Members of the Corps
All hate the thought of war
They'd rather kill them off by peaceful means
Stop calling it 'aggression'
hate that expression!
We only want the world to know
That we support the status quo
They love us everywhere we go,
So when in doubt, send the marines!
And it's 1, 2, 3, what're we fighting for?
Don't ask me, I don't give a damn
Next stop is Vietnam.
And it's 5, 6, 7, open up the pearly gates
Well there ain't no time to wonder why
Whoopee! We're all gonna die
— "I-Feel-Like-I'm-Fixin'-To-Die Rag", Country Joe and the Fish
They crossed the water
Back in '69
They fought for glory
Behind the enemy lines
Fighting for the nations
Pushed into the war
Without not even knowing why
Or what they're fighting for
They're sending me to Vietnam. It's this whole other country.
You got us in this mess, and now you can't get us out, because you don't know where the hell you're going, do you? Do you?!
In February of 1965, in order to get Hanoi to the negotiating table, with heavy heart I ordered my bombers to strike North Vietnam. This strategy proved in many ways successful. But it did not get Hanoi to the negotiating table.
In July of 1966, in order to get Hanoi to the negotiating table, with sombre dismay I order my bombers to strike Hanoi and Haiphong. This strategy proved in many ways effective. But it did no get Hanoi to the negotiating table.
In January of 1967, in order to get Hanoi to the negotiating table, with mainfest sobriety I ordered my bombers to take out China's nuclear capability. This strategy proved in many ways fruitful, but it did not get Hanoi to the negotiating table.
In July of 1967, in order to get Hanoi to the negotiating table, with the agony of power I ordered my bombers to strike Peking. Now at this very moment, my missiles are reluctantly alerted for Moscow.
Let me warn Hanoi — My restraint is not inexhaustible.
Otto: Shut up
. We didn't lose Vietnam. It was a tie
I'm tellin' ya baby, they kicked your little ass there. Boy, they whooped yer hide REAL GOOD.
Vietnam, to this day, is far removed from the manner of civilization westerners are accustomed to. Many of the country's populace either reside in or have ties to tribal roots. It is a culture that lies in the midst of the old and the modern.
The Indochina Conflict was a struggle for the independence of a people. The Vietnam War was a continuance of world politics
imposing itself on the Vietnamese.
The draft is white people sending black people to make war on the yellow people to defend the land they stole from the red people!
"Bomb the village
Kill the people
Throw some napalm in the square
Do it on a Sunday morning
Kill them on their way to prayer
Ring the bell inside the schoolhouse
Watch the kiddies gather round
Lock and load with your 240
Mow them little motherfuckers down
— "Napalm Sticks to Kids" - US Army Military Cadence during the Vietnam War
He fired at it [the baby] with a .45. He missed. We all laughed. He got up three or four feet closer and missed again. We laughed. Then he got up right on top and plugged him.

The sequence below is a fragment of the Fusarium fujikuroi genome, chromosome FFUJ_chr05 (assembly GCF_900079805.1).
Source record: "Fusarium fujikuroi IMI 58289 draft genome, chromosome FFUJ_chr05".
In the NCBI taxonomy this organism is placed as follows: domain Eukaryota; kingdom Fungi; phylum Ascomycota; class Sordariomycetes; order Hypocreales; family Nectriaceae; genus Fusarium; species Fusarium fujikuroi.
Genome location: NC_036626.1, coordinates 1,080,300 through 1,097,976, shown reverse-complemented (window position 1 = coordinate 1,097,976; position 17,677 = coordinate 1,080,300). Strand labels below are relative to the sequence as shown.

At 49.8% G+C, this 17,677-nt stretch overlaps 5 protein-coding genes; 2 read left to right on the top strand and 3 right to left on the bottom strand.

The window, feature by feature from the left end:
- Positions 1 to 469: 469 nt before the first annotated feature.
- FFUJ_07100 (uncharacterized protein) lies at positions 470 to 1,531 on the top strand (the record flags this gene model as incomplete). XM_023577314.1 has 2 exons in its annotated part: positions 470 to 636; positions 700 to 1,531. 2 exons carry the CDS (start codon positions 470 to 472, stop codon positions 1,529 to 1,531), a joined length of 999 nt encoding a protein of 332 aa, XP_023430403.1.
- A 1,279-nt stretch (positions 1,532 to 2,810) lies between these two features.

— Transcript of the Court Martial for the My Lai Massacre
Private Robert Maples
: Calley and Meadlo were firing at the people. They were firing into the hole. I saw Meadlo firing into the hole. Interrogator
: Well, tell me, what was so remarkable about Meadlo that made you remember him? RM
: He was firing and crying. I
: He was pointing his weapon away from you and then you saw tears in his eyes? RM
— Transcript of the Court Martial for the My Lai Massacre
: So you fired something like sixty-seven shots? Paul Meadlo
: Right. Wallace
: And you killed how many? At that time? Meadlo
: Well, I fired them automatic, so you canít- You just spray the area on them and so you canít know how many you killed Ďcause they were going fast. So I might have killed ten or fifteen of them. Wallace
: Men, women, and children? Meadlo
: Men, women, and children. Wallace
: And babies? Meadlo
: And babies.
— Interview with Meadlo on CBS News
'It became necessary to destroy the town to save it,' a United States major said today. He was talking about the decision by allied commanders to bomb and shell the town regardless of civilian casualties, to rout the Vietcong.
— Journalist Peter Arnett in The New York Times
We took space back quickly, expensively, with total panic and close to maximum brutality. Our machine was devastating. And versatile. It could do everything but stop.
—Journalist Michael Herr, Dispatches
We sure liberated the hell
out of this place.
— Attributed to an anonymous soldier, on a village destroyed during a firefight
Well, the Oriental doesn't put the same high price on life as does a Westerner. Life is plentiful, life is cheap in the Orient. And as the... philosophy of the Orient expresses it, life is... is not important.
— General William Westmoreland, in the documentary Hearts and Minds (1974)
The North Vietnamese used their armed forces the way a bull-fighter uses his cape ó to keep us lunging in areas of marginal political importance.
If you want to, go ahead and fight in the jungles of Vietnam... Perhaps the Americans will be able to stick it out for a little longer [than the French], but eventually they will have to quit too.
The Vietnamese people deeply love independence, freedom and peace. But in the face of United States aggression they have risen up, united as one man.
— Ho Chi Minh
In the final analysis, it's their
war: they're the ones who have to win it or lose it.
People in the United States happen to believe that the United States policy is wrong in Vietnam and the Viet Cong are correct in wanting to organise their country in their own way politically. This happens to be pretty much the opinion of western Europe and many other parts of the world. If it is a novelty in Chicago
, that is too bad, but I assume that the point of the American democracy is that you can express any point of view you wanted— William F. Buckley: And some people are pro-Nazi, too.